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Standardization and reference ranges for whole blood platelet function measurements using a flow cytometric platelet activation test.

Standardization and reference ranges for whole blood platelet function measurements using a flow cytometric platelet activation test.
Author Information (click to view)

Huskens D, Sang Y, Konings J, van der Vorm L, de Laat B, Kelchtermans H, Roest M,


Huskens D, Sang Y, Konings J, van der Vorm L, de Laat B, Kelchtermans H, Roest M, (click to view)

Huskens D, Sang Y, Konings J, van der Vorm L, de Laat B, Kelchtermans H, Roest M,

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PloS one 2018 02 0113(2) e0192079 doi 10.1371/journal.pone.0192079
Abstract
INTRODUCTION
Platelet function testing with flow cytometry has additional value to existing platelet function testing for diagnosing bleeding disorders, monitoring anti-platelet therapy, transfusion medicine and prediction of thrombosis. The major challenge is to use this technique as a diagnostic test. The aim of this study is to standardize preparation, optimization and validation of the test kit and to determine reference values in a population of 129 healthy individuals.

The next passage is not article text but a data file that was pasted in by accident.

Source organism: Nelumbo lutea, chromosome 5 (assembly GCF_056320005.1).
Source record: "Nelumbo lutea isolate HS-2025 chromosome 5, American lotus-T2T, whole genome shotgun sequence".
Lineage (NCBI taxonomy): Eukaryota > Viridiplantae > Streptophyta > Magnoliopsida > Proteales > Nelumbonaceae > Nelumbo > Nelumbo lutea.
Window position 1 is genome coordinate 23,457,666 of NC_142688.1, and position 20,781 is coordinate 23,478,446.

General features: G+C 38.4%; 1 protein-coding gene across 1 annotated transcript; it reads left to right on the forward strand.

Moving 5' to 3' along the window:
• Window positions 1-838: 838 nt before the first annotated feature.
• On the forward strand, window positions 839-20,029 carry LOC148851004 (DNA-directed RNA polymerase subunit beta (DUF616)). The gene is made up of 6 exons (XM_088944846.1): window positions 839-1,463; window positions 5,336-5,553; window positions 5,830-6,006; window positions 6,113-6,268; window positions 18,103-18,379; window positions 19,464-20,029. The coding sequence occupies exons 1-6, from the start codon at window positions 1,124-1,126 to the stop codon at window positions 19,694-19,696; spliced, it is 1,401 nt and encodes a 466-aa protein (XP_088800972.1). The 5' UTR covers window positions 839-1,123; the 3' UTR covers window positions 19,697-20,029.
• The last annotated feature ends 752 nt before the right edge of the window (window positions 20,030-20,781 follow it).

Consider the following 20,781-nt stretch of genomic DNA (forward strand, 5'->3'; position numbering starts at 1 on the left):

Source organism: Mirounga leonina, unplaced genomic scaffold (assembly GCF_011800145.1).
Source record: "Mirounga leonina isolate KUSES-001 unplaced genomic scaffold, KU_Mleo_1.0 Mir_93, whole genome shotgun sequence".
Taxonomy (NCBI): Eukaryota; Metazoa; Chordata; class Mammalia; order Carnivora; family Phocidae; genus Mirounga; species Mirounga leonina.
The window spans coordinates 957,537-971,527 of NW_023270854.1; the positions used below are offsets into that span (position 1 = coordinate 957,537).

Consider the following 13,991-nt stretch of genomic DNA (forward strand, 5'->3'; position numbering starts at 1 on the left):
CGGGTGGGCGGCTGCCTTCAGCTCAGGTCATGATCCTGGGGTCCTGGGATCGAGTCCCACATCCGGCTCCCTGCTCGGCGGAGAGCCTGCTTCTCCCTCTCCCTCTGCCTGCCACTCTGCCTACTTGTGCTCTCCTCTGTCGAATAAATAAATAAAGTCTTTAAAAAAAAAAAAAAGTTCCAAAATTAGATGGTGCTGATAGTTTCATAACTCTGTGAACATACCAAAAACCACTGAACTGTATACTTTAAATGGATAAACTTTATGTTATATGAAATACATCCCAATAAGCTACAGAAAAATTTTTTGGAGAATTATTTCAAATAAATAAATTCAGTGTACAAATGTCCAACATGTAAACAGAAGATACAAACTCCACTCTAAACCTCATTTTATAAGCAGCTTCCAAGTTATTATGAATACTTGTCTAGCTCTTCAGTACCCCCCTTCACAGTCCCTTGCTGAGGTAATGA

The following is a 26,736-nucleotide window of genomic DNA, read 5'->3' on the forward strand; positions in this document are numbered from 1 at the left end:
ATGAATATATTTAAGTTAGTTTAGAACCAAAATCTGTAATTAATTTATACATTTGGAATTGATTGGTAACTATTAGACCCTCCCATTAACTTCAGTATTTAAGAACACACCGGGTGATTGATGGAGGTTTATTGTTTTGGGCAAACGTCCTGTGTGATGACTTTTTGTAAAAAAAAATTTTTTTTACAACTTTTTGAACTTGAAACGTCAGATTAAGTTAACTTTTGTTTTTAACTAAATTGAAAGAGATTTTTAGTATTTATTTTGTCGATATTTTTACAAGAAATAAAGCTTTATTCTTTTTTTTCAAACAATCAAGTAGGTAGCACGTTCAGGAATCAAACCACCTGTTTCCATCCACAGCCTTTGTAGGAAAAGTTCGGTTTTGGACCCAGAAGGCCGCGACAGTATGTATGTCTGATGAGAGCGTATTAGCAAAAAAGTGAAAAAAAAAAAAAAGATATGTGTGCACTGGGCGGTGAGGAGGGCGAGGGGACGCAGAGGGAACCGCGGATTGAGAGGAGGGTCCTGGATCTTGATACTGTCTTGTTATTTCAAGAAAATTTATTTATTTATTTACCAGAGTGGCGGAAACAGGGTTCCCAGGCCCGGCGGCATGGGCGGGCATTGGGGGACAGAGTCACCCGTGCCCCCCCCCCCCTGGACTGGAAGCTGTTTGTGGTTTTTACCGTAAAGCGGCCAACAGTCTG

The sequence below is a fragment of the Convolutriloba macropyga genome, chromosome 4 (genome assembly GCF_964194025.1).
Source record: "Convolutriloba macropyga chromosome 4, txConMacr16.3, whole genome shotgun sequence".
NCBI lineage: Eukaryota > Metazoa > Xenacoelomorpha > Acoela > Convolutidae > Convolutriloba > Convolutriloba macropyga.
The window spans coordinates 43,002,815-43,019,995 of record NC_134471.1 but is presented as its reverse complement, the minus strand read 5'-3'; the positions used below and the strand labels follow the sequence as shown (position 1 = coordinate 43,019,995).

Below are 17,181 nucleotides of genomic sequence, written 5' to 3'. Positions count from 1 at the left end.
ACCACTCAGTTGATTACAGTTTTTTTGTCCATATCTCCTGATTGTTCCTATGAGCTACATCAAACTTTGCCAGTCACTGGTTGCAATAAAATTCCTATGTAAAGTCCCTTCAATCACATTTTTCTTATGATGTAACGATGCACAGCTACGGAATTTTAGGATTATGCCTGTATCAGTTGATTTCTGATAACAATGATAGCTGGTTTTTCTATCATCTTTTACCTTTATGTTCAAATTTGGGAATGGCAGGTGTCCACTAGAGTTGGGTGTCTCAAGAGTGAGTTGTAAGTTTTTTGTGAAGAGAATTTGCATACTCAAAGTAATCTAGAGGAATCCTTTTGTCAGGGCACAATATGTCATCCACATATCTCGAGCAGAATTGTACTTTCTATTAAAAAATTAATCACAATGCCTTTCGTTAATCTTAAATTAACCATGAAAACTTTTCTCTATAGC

METHODS
Platelet function tests with 3 agonists and antibodies against P-selectin, activated αIIbβ3 and glycoprotein Ib (GPIb), were prepared and stored at -20°C until used. Diluted whole blood was added and platelet activation was quantified by the density of activation markers, using flow cytometry. Anti-mouse Ig κ particles were included to validate stability of the test and to standardize results. Reference intervals were determined.

RESULTS
Blood stored at room temperature (RT) for up to 4h after blood donation and preheated/tested at 37°C resulted in stable results (%CV<10%), in contrast to measuring at RT. The intra-assay %CV was <5%. Incubation of anti-mouse Ig κ particles with antibodies stored for up to 12 months proved to give a stable fluorescence. The inter-individual variation measured in the 129 individuals varied between 23% and 37% for P-selectin expression and αIIbβ3 activation, respectively. CONCLUSIONS
The current study contributes to the translation of flow cytometry based platelet function testing from a scientific tool to a diagnostic test. Platelet function measurements, using prepared and stored platelet activation kits, are reproducible if executed at 37°C. The reference ranges can be validated in clinical laboratories and ongoing studies are investigating if reduced platelet reactivity in patients with bleeding complications can be detected.

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